From outcast to ally. The president of the United States, Joe Biden, will visit the Middle East from July 13 to 16 and on his route he has included a visit to Saudi Arabia, as reported by a senior US government official. “We can expect the president to meet the crown prince,” the source said. In the midst of the energy crisis, Biden has included the main oil exporter on his tour and abandons the purpose of ostracizing the Saudi prince for the brutal murder of journalist Jamal Khashoggi in 2018 at the Saudi Consulate in Istanbul.
The trip, Biden’s first to the Middle East as president, will also take him to Israel and the West Bank, but the controversial part is the stopover in the Saudi city of Jeddah and his meeting with the crown prince. In 2019, in a Democratic primary debate, and in reference to Khashoggi’s assassination, Biden was very harsh on the Saudi regime: “We are going, in fact, to make them pay the price, and to make them, in fact, the pariahs what they are,” he said.
Biden has made the promotion of democracy and human rights the axis of much of his foreign policy. On his Asian trip he made stops in South Korea and Japan and opposed the informal alliance of the Quad (United States, Japan, Australia and India) with the authoritarian Chinese regime. The State Department called Michelle Bachelet’s trip to China as UN High Commissioner for Human Rights a “mistake.” At the Summit of the Americas, the United States vetoed Cuba, Venezuela and Nicaragua for their lack of respect for democracies, even at the price of being boycotted by other Latin American leaders. However, with Saudi Arabia, Washington has decided to turn the page.
Almost two weeks after information began to circulate about a possible Biden trip to Saudi Arabia, the White House has decided to end the speculation, confirm the visit and try to justify it. “The president is not going to change his views on human rights, he has made it clear,” the source said. However, “if he determines that it is in his interest to engage with any particular leader, and if such a relationship can work, then he will do so,” he added.
After being elected president, Biden not only did not apply any sanctions to the Saudi regime or Mohamed bin Salmán, but now he visits the country and plans to meet with the crown prince himself, considered a strong man of the regime. US intelligence pointed out to him as the intellectual author that he approved the murder of the journalist, born in Saudi Arabia, but with US nationality, and that he wrote for the newspaper The Washington Post.
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According to a statement from Karine Jean-Pierre, a White House spokeswoman, Biden will begin his trip to the Middle East in Israel, where he will meet with the country’s leaders “to discuss security, prosperity, and Israel’s growing integration into the region”.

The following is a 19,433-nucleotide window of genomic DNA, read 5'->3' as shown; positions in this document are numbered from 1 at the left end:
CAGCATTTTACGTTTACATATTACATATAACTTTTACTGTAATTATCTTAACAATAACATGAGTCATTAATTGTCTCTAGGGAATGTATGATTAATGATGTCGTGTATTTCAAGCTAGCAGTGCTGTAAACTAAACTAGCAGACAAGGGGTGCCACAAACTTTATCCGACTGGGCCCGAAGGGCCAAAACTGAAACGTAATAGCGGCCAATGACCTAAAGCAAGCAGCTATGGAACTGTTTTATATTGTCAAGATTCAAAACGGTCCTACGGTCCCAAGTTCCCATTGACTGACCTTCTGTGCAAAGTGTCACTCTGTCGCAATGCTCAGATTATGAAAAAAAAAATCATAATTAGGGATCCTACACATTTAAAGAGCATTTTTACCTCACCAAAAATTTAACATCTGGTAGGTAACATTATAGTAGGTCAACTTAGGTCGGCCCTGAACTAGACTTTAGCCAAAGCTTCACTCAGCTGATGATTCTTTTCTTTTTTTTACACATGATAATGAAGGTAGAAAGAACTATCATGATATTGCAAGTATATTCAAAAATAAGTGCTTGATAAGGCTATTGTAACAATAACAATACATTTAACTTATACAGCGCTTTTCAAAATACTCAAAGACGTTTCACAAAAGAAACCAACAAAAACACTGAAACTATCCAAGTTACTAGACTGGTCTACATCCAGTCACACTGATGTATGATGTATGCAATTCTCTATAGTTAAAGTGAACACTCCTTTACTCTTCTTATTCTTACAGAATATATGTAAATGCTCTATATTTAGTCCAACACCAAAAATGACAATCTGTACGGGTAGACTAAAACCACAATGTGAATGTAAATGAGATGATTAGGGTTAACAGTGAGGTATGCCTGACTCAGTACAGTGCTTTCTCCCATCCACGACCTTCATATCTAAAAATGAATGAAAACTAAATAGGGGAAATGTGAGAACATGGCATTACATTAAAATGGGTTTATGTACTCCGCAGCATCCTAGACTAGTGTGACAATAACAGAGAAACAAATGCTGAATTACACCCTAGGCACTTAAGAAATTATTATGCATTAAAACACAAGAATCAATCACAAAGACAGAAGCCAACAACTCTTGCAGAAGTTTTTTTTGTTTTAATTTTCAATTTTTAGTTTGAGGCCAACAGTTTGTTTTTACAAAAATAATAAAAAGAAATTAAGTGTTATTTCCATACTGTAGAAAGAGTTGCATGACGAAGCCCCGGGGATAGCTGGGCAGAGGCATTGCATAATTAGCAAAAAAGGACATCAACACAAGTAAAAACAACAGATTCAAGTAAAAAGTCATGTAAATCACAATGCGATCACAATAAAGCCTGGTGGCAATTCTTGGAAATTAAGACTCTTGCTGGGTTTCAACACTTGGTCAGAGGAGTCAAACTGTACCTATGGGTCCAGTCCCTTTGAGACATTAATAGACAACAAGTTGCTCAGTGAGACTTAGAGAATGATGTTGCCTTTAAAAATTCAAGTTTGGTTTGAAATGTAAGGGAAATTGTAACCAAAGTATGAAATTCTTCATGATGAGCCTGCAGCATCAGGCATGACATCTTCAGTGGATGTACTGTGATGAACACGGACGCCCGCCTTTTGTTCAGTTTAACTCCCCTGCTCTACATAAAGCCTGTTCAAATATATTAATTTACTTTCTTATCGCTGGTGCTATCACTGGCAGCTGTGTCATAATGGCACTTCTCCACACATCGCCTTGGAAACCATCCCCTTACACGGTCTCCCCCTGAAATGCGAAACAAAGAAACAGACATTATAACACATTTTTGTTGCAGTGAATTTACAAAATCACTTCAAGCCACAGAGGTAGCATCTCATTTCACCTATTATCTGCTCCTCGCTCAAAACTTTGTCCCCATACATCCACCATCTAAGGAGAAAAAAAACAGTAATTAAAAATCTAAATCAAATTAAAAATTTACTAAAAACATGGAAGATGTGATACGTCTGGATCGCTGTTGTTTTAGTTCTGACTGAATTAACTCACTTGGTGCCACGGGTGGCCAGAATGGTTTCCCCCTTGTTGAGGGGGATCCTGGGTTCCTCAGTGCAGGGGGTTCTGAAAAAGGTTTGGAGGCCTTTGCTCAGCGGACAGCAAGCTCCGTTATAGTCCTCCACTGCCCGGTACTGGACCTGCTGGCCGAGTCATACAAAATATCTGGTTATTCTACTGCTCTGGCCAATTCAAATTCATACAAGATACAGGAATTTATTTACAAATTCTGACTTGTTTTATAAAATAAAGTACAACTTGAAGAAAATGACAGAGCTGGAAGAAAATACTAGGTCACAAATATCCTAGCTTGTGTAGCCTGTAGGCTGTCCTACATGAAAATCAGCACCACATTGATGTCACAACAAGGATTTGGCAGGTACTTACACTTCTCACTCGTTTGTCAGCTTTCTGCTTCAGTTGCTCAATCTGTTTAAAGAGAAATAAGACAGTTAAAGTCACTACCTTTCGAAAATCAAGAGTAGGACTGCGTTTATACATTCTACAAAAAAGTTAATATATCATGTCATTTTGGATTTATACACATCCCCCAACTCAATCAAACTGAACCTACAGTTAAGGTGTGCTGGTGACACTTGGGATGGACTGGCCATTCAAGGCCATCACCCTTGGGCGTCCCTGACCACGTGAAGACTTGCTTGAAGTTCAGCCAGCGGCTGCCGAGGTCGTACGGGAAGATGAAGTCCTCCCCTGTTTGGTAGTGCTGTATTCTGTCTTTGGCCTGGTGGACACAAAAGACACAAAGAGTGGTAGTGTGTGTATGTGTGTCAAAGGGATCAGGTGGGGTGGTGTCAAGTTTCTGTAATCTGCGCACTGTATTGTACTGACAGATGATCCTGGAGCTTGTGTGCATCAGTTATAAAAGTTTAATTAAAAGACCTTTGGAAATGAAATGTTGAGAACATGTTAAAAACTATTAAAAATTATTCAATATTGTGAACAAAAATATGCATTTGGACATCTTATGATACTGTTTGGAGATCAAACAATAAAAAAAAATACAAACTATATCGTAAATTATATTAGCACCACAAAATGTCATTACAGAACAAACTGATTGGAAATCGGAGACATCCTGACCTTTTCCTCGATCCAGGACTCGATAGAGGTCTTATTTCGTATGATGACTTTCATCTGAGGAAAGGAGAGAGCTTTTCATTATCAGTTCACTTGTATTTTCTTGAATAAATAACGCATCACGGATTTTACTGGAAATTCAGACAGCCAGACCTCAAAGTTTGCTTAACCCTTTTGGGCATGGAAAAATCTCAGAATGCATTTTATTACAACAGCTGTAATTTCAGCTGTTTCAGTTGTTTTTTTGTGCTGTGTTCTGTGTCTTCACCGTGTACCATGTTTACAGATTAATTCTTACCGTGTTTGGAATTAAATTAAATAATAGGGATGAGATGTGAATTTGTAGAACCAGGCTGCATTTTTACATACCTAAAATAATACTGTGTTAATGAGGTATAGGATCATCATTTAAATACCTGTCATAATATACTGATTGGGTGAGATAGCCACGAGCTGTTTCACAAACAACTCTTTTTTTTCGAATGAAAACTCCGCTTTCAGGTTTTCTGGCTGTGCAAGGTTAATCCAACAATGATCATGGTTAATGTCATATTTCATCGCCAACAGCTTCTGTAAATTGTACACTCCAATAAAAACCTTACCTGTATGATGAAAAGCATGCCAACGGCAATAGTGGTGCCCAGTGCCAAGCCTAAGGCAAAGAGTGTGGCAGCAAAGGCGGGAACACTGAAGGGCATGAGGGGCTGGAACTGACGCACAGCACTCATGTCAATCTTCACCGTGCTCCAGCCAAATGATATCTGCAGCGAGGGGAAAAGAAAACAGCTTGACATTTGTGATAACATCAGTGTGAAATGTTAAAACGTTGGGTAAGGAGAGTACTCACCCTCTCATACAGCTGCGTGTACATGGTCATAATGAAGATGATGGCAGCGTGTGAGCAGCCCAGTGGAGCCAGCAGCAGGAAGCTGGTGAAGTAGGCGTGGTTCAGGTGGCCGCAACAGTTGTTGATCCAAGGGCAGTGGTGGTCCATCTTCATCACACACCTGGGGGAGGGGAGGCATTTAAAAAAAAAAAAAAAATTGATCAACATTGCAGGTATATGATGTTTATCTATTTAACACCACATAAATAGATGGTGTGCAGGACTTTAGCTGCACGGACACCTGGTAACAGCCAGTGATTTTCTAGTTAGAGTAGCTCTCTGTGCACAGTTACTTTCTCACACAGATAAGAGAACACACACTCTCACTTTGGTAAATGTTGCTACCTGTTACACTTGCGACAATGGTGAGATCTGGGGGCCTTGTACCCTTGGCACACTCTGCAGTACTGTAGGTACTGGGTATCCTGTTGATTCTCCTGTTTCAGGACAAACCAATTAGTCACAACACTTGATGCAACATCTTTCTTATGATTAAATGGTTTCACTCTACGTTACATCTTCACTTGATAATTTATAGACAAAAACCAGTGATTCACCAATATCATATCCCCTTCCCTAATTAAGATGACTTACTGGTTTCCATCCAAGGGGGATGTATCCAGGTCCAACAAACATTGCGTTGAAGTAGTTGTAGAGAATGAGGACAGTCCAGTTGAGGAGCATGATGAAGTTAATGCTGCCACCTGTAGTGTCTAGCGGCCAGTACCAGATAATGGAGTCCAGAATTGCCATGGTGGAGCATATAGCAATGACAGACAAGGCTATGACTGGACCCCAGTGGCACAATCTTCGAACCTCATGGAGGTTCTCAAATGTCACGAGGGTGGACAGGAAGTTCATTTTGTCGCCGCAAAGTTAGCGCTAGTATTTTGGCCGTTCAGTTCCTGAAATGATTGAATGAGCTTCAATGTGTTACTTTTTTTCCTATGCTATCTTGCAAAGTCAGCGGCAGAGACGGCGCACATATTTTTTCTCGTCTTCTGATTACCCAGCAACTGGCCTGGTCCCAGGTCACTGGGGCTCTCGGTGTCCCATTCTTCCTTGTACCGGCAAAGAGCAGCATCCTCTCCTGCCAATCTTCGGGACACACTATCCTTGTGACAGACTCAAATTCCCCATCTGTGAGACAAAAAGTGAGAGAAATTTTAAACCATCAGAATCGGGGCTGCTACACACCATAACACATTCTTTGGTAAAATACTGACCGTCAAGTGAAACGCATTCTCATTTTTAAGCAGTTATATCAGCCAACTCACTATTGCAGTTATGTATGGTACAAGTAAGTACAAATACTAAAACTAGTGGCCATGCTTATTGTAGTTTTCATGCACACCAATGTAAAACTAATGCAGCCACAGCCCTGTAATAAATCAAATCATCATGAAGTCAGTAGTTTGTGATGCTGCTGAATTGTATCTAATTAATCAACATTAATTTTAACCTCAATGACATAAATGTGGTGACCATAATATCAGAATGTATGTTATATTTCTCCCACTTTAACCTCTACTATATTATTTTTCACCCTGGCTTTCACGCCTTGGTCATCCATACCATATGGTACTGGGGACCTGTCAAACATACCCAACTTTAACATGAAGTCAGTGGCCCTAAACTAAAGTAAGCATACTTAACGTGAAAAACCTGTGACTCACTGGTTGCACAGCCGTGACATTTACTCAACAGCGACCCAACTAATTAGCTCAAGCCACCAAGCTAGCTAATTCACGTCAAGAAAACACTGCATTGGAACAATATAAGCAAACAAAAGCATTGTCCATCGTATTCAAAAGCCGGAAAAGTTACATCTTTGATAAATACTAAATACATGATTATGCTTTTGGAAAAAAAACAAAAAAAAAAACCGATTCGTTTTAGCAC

According to the senior government official, the president will also reaffirm his firm commitment to Israel’s security and will highlight the economic and technological support he provides to the so-called Iron Dome, the missile and projectile detection and interception system. “The president will probably visit an area where these defensive systems are used, and he will talk about new innovations between our countries that use laser technologies to defeat missiles and other aerial threats,” said the senior government official.
Biden will also visit the West Bank to speak with Palestinian President Mahmoud Abbas and other Palestinian Authority leaders and “reiterate his strong support for a two-state solution, with equal security, freedom and opportunity for the Palestinian people.”
From Israel, Biden will travel to Jeddah, in western Saudi Arabia, for the Summit of the Gulf Cooperation Council plus Egypt, Iraq and Jordan (known as the GCC+3), which will bring together nine leaders from the region, by invitation. of King Salman bin Abdulaziz al Saud. “The president appreciates the leadership of King Salmán and his invitation. He looks forward to this important visit to Saudi Arabia, which has been a strategic partner of the United States for nearly eight decades,” the statement, which makes no reference to the crown prince, said.
Biden will discuss support for the UN-mediated truce in Yemen, ways to expand regional economic and security cooperation, as well as measures to “deter threats from Iran, promote human rights, and ensure security.” world food and energy
Energy security is cited as one more of the issues to be discussed, but the United States is concerned about the evolution of energy prices, which has caused inflation to skyrocket, to a maximum of the last 30 years, and has sunk its popularity months before the legislative elections, in which 34 of the 100 senators and the 435 members of the House of Representatives are renewed. An increase in production by Saudi Arabia would help contain prices.
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